Question: When Does a Litigant Want to be a Fiduciary? Answer: When It Involves Tax Law: Howard v Commissioner of Taxation

By Michael Crawford

Howard v Commissioner of Taxation Case Page

Why would a litigant want to be a fiduciary?
The law reports of all common law jurisdictions are replete with cases in which fiduciaries who have obtained a financial gain furiously deny that the gain constitutes an unauthorised benefit or that it was obtained in circumstances in which their duty to their principal was in conflict with their personal interest. It is somewhat of a novelty, however, to come across a case in which a fiduciary implores a court to find that he has obtained a benefit in breach of his obligations and that the fruit of his wrongdoing should thus be held on constructive trust for the benefit of his principal. Yet Howard v Commission of Taxation [2014] HCA 21 is just such a case. And why, one might ask, would a fiduciary urge upon a court such an apparently perverse submission? The answer, perhaps unsurprisingly, is tax law.

The appellant was one of six people who entered into a fiduciary joint venture, the purpose of which was to exploit the investment potential of an underperforming golf course in Victoria. The plan agreed upon was to purchase the course, find a long-term tenant to operate it and then sell the reversion to a third party for a profit. The profit realised from the sale would then be divided six ways. The benefit of this strategy was that it would yield a more or less immediate profit, referred to as a ‘day one’ profit, for the participants.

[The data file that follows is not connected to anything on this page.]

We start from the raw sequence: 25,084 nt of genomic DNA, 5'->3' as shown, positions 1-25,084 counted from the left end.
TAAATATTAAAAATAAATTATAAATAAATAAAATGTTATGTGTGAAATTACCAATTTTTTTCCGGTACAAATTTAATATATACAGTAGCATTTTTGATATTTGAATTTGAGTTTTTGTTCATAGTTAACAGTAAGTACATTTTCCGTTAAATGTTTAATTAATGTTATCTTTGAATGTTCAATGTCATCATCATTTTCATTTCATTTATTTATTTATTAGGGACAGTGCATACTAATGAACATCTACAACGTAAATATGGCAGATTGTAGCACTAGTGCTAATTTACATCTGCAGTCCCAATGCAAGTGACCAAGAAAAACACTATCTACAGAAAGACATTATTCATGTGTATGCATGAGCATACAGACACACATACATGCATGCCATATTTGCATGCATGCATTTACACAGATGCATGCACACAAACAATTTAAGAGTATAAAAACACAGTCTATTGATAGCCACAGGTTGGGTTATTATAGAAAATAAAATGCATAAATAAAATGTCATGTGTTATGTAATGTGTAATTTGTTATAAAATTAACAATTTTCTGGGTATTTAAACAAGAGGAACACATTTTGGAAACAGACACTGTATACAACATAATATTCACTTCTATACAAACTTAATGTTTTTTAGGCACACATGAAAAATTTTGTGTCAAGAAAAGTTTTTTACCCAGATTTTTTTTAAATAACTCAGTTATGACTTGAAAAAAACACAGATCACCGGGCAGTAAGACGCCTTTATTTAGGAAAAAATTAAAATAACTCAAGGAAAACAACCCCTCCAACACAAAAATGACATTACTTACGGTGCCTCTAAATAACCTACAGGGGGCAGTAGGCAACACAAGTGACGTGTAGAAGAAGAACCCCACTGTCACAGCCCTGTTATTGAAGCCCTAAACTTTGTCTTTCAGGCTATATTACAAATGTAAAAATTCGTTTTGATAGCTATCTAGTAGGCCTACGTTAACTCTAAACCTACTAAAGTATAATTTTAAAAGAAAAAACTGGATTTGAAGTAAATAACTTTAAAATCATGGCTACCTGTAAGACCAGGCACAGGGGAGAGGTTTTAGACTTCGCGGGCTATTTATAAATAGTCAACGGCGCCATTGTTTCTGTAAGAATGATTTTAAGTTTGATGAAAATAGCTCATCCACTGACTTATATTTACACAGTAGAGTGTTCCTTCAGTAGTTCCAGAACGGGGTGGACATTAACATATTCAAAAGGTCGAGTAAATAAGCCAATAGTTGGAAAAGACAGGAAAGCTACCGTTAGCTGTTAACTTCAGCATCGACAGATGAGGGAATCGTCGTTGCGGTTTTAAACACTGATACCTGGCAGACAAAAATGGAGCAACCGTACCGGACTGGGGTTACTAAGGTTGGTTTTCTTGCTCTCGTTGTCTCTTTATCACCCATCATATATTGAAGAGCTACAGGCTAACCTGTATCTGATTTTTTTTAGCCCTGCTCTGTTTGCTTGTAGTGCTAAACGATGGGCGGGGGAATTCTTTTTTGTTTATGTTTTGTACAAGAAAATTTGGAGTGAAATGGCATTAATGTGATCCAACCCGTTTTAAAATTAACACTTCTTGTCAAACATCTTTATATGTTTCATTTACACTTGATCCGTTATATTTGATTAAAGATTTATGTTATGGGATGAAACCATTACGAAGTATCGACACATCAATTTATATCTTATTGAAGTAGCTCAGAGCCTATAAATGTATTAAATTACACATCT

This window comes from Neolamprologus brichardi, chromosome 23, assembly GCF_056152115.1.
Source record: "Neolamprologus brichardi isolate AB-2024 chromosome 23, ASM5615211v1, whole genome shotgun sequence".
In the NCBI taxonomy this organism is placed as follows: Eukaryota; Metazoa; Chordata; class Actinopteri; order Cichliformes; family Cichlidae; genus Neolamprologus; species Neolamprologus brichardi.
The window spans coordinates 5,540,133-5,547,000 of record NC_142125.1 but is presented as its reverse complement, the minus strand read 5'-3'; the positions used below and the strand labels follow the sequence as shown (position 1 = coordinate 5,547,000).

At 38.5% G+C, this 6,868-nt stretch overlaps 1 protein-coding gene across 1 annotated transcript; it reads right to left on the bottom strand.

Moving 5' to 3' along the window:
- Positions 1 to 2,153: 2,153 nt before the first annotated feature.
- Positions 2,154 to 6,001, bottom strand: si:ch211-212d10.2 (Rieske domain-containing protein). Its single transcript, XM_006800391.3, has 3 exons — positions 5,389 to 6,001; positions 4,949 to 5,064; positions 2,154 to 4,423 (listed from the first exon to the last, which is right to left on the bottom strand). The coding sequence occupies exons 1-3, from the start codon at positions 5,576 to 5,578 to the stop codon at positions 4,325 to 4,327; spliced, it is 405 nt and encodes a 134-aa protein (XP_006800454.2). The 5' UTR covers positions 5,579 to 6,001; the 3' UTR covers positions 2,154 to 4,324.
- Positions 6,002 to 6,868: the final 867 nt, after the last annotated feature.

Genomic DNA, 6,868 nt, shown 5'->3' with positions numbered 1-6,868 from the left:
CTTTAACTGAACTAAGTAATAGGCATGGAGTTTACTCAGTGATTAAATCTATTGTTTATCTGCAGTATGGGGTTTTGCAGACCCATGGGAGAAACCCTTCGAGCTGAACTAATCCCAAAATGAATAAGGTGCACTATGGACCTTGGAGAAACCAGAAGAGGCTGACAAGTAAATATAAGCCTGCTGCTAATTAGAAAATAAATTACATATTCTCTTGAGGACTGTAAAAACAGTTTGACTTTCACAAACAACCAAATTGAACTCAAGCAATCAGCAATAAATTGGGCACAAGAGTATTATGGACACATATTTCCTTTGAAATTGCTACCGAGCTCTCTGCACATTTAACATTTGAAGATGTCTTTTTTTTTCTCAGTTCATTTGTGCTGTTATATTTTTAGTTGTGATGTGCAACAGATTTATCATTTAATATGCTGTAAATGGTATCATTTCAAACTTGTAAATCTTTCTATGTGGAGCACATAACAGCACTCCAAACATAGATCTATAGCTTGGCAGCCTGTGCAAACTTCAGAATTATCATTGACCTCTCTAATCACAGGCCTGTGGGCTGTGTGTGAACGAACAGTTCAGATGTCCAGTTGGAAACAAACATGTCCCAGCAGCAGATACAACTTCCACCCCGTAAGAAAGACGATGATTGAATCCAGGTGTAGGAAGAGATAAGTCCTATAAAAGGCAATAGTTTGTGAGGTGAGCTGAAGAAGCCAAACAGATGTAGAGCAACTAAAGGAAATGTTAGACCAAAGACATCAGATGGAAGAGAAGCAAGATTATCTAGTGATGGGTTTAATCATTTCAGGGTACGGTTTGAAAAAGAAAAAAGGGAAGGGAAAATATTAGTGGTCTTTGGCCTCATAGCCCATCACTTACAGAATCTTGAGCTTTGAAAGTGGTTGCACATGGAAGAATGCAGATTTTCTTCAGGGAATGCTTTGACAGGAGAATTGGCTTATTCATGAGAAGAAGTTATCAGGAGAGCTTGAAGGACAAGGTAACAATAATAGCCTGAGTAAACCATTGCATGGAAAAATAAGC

However, it was not long before the participants encountered what was to become an irreconcilable difference of opinion. The appellant and two other members of the joint venture were directors of a company called Disctronics. They regarded the golf course as a sound long-term investment for the company and proposed that the reversion be sold to it. However, the limitation on Disctronics’ participation in the investment was that it could not contribute any more than $1.5 million in equity capital towards the purchase of the reversion. Edmonds and Cahill, two joint venture participants who were not directors of Disctronics, objected to the proposal on the basis that such a sale would reduce the potential purchase price which the joint venture could attract for the sale of the golf course. The matter was put succinctly by Jessup J at first instance in the Federal Court who observed that, ‘[i]f the transaction were to be considered as a speculation for 6 individuals, the higher the purchase price, the better. But, if the transaction were to be considered as an investment for Disctronics, the lower the purchase price, the better’ (at [10]). Edmonds and Cahill subsequently, and without the prior knowledge or consent of their fellow joint venture participants, purchased the golf course for themselves.